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  February 20th, 2015 | Written by

Best Of The West

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Western U.S. states offer assorted successful programs to aid exporters, ranging from the simple to the complicated. But sometimes it’s just the facilitation of contact with potential customers that works best.

LOOK AT THE STATE OF WASHINGTON. EXPORTS ARE BOOMING HERE, SETTING A RECORD IN 2013 WITH $81.9 billion worth of products sold to international customers.  Washington’s Department of Commerce has taken the lead in assisting state manufacturers’ export efforts. This facilitation has
propelled exports to grow by more than 200 percent since 1996.

One company which has benefited from state programs is Seattle-based B&G Machinery, a 61-year-old specialist in remanufactured diesel engines and component machining. Needing to diversify its markets, B&G turned to the state for assistance in
reaching companies beyond the U.S. and Canada. That aid came from several areas, including Washington’s Small Business Administration State Trade & Export Promotion (STEP)
program. STEP provided a grant that allowed the company to attend a trade show in Germany.

“They helped us work with customers in Europe and helped us participate in a trade show in Hanover,” explains Johnny Bianchi, B&G’s vice president of Finance and Administration.

State Commerce officials also have helped B&G navigate the complex path of international trade regulations
and find necessary resources for questions that arise. As a result,
B&G’s export sales have grown rapidly, from 20 percent of overall
sales a decade ago to more than 65 percent today.

All of the Western states have their own versions of STEP grants
and are funded partially through the U.S. Small Business Administration.

For example, California figures to mark 2014 as its best-ever year
for exports, according to a report released in early December by
Beacon Economics. This news comes despite congestion at the state’s major seaports. Beacon discovered that one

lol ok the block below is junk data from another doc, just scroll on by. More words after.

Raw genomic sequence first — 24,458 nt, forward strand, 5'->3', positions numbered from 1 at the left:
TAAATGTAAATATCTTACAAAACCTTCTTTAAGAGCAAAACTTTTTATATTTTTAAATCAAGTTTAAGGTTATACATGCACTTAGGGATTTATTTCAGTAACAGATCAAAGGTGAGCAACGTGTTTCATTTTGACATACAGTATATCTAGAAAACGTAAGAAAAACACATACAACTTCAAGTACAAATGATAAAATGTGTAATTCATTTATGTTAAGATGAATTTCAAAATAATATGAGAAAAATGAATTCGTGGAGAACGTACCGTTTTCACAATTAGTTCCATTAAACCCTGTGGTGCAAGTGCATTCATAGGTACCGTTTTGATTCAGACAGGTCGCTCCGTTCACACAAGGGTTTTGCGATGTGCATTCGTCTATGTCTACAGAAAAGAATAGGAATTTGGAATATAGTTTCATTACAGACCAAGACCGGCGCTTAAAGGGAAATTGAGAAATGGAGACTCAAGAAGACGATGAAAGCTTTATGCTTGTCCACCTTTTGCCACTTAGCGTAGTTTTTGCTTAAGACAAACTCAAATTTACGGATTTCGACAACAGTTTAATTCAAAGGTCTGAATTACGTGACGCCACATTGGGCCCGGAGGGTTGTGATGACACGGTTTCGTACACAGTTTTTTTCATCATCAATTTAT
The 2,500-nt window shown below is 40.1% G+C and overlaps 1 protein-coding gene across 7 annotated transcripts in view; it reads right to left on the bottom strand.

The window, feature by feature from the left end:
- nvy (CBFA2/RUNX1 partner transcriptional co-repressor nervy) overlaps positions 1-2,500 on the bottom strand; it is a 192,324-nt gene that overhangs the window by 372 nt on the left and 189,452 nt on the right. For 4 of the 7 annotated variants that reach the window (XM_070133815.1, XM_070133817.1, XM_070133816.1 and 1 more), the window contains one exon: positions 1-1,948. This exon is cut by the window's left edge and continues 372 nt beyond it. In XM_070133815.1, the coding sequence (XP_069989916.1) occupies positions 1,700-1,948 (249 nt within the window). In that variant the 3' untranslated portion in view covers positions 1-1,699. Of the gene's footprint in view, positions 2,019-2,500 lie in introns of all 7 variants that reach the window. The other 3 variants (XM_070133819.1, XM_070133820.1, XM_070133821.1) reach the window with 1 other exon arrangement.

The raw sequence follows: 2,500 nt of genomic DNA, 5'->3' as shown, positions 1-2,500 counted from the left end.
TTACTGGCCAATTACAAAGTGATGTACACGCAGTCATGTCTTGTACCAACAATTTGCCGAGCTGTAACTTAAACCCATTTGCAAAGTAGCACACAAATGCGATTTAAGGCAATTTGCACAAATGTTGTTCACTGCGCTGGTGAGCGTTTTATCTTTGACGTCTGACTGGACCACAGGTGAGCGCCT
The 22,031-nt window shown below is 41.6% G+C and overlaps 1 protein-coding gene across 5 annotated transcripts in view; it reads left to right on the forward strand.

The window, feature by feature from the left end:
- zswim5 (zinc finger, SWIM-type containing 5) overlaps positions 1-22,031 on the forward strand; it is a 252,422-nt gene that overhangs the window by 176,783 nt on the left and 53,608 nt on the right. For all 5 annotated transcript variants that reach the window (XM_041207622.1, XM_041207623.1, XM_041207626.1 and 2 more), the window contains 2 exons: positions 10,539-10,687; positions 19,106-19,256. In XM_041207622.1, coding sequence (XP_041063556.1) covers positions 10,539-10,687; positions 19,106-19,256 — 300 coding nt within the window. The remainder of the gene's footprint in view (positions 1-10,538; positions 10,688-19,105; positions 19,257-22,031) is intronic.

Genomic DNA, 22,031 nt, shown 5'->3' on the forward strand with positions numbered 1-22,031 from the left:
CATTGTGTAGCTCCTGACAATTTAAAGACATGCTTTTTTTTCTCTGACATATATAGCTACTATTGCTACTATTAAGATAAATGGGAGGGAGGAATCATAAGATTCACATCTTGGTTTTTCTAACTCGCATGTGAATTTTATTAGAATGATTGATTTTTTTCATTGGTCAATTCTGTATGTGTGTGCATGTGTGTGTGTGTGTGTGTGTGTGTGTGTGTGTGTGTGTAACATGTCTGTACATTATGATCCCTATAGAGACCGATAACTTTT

thing helping California is exporting components valued at billions of dollars overland to assembly plants in Mexico and Canada, the state’s top two export partners.

California exporters also can find solutions through the Governor’s
Office of Business and Economic Development’s International Affairs and Business Development Unit, which offers support on issues relating to international trade. The California Centers for International Trade Development, with a dozen
offices at community colleges across the state, provide an array of free or low-cost assistance to firms seeking to develop international business.

Arizona offers plenty of logistics infrastructure for export-oriented
manufacturers, including the Phoenix Sky Harbor Airport. This facility is one of the nation’s 10 busiest airports
as well as a significant air cargo hub. Additionally, the state has six
border crossings with Mexico. One of them—the Mariposa port of entry— recently completed a $250 million makeover. It is a key U.S. business land port, and a major center of import and export traffic.

The Arizona Commerce Authority offers a variety of programs for
manufacturers. These include trade missions, and participation in global trade shows and export counseling.

Oregon is home to several high profile global firms that export,
including Intel, Nike and Columbia Sportswear. A much lesser-known company is Benchmade Knife Co. based in Oregon City. Like B&G in Washington, the company has seen its exports take off following participation in international trade shows. This
fast-growing firm exports its knives and cutting instruments to about 40 countries around the globe.

Business Oregon, the state’s economic development agency, has
provided the company with grants from its Oregon Trade Promotion
Program, and the funding allowed Benchmade to attend a defense and security industry trade show in South America. A company official also accompanied Oregon’s governor on a business-development mission to Asia.

Subsequently, Benchmade has seen its exports grow rapidly over the past few years. Its top-of-the-line knives, costing up to $2,000 each, are in particular demand in China.

Mining is big in Nevada. The state’s biggest export partner is
Switzerland, as Nevada gold goes into precision-made Swiss watches.

But a burgeoning start-up firm in Elko, operating in the heart of the
state’s mining region, also is finding success in Switzerland. In this case, while Nevada offers numerous export programs, the company has forged a niche business largely on its own.

Grason Lighting specializes in the development and manufacture
of high-quality LED lights. Company owner Jim Grady notes Grason is now supplying its lights to a chain of gas stations in Switzerland. “[Our customer] owns a few hundred gas stations and is happy with the product’s performance,” he says.

“It’s a work in progress. We’re also working on developing a relationship with a German company interested in a modified version of the light.”

Beyond Switzerland, the firm hopes its energy-saving lights prove to be even more popular across energy-conscious Europe, and become a fixture in the mining industry.